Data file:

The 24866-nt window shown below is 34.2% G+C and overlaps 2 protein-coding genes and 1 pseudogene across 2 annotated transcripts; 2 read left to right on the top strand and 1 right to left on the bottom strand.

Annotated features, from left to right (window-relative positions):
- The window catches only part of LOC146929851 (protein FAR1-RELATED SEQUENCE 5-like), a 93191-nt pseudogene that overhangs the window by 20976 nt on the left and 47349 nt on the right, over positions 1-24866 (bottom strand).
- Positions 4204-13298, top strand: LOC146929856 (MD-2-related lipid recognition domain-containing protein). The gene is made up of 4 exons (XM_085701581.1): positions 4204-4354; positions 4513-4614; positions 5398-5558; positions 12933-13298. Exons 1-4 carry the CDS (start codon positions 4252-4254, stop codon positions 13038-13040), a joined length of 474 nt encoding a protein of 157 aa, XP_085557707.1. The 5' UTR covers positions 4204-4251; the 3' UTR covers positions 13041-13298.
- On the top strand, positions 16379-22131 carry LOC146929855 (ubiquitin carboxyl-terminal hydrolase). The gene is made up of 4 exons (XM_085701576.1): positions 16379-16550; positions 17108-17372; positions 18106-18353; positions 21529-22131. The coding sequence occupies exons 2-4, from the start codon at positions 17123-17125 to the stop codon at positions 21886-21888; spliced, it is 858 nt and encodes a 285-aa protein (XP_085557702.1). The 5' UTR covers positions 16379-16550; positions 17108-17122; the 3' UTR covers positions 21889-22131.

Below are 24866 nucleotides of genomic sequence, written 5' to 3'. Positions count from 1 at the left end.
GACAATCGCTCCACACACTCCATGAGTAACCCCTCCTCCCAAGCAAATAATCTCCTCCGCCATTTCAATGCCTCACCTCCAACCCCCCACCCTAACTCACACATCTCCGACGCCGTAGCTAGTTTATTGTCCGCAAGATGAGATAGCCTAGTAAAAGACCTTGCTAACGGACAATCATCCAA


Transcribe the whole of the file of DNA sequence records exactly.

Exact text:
The 24866-nt window shown below is 34.2% G+C and overlaps 2 protein-coding genes and 1 pseudogene across 2 annotated transcripts; 2 read left to right on the top strand and 1 right to left on the bottom strand.

Annotated features, from left to right (window-relative positions):
- The window catches only part of LOC146929851 (protein FAR1-RELATED SEQUENCE 5-like), a 93191-nt pseudogene that overhangs the window by 20976 nt on the left and 47349 nt on the right, over positions 1-24866 (bottom strand).
- Positions 4204-13298, top strand: LOC146929856 (MD-2-related lipid recognition domain-containing protein). The gene is made up of 4 exons (XM_085701581.1): positions 4204-4354; positions 4513-4614; positions 5398-5558; positions 12933-13298. Exons 1-4 carry the CDS (start codon positions 4252-4254, stop codon positions 13038-13040), a joined length of 474 nt encoding a protein of 157 aa, XP_085557707.1. The 5' UTR covers positions 4204-4251; the 3' UTR covers positions 13041-13298.
- On the top strand, positions 16379-22131 carry LOC146929855 (ubiquitin carboxyl-terminal hydrolase). The gene is made up of 4 exons (XM_085701576.1): positions 16379-16550; positions 17108-17372; positions 18106-18353; positions 21529-22131. The coding sequence occupies exons 2-4, from the start codon at positions 17123-17125 to the stop codon at positions 21886-21888; spliced, it is 858 nt and encodes a 285-aa protein (XP_085557702.1). The 5' UTR covers positions 16379-16550; positions 17108-17122; the 3' UTR covers positions 21889-22131.

Below are 24866 nucleotides of genomic sequence, written 5' to 3'. Positions count from 1 at the left end.
GACAATCGCTCCACACACTCCATGAGTAACCCCTCCTCCCAAGCAAATAATCTCCTCCGCCATTTCAATGCCTCACCTCCAACCCCCCACCCTAACTCACACATCTCCGACGCCGTAGCTAGTTTATTGTCCGCAAGATGAGATAGCCTAGTAAAAGACCTTGCTAACGGACAATCATCCAA